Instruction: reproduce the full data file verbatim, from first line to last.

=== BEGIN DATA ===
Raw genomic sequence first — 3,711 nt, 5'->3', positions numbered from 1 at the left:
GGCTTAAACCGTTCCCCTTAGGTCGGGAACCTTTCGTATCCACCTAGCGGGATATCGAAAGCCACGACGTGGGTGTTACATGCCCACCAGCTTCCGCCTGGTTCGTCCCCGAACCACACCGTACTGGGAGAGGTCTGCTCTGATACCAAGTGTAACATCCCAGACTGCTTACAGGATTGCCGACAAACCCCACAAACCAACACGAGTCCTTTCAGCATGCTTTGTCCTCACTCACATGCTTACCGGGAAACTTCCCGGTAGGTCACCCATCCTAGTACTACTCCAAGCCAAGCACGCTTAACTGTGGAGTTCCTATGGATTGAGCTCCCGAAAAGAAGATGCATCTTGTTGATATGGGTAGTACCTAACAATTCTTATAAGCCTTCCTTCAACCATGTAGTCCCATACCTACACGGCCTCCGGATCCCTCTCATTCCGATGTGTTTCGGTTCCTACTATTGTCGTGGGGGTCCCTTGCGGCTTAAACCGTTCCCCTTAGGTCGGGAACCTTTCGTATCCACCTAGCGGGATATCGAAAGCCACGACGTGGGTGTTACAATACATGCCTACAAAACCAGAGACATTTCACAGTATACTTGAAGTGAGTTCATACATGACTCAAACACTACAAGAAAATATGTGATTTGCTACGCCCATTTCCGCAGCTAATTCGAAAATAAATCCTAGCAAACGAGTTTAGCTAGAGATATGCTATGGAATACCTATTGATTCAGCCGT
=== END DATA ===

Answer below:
Raw genomic sequence first — 3,711 nt, 5'->3', positions numbered from 1 at the left:
GGCTTAAACCGTTCCCCTTAGGTCGGGAACCTTTCGTATCCACCTAGCGGGATATCGAAAGCCACGACGTGGGTGTTACATGCCCACCAGCTTCCGCCTGGTTCGTCCCCGAACCACACCGTACTGGGAGAGGTCTGCTCTGATACCAAGTGTAACATCCCAGACTGCTTACAGGATTGCCGACAAACCCCACAAACCAACACGAGTCCTTTCAGCATGCTTTGTCCTCACTCACATGCTTACCGGGAAACTTCCCGGTAGGTCACCCATCCTAGTACTACTCCAAGCCAAGCACGCTTAACTGTGGAGTTCCTATGGATTGAGCTCCCGAAAAGAAGATGCATCTTGTTGATATGGGTAGTACCTAACAATTCTTATAAGCCTTCCTTCAACCATGTAGTCCCATACCTACACGGCCTCCGGATCCCTCTCATTCCGATGTGTTTCGGTTCCTACTATTGTCGTGGGGGTCCCTTGCGGCTTAAACCGTTCCCCTTAGGTCGGGAACCTTTCGTATCCACCTAGCGGGATATCGAAAGCCACGACGTGGGTGTTACAATACATGCCTACAAAACCAGAGACATTTCACAGTATACTTGAAGTGAGTTCATACATGACTCAAACACTACAAGAAAATATGTGATTTGCTACGCCCATTTCCGCAGCTAATTCGAAAATAAATCCTAGCAAACGAGTTTAGCTAGAGATATGCTATGGAATACCTATTGATTCAGCCGT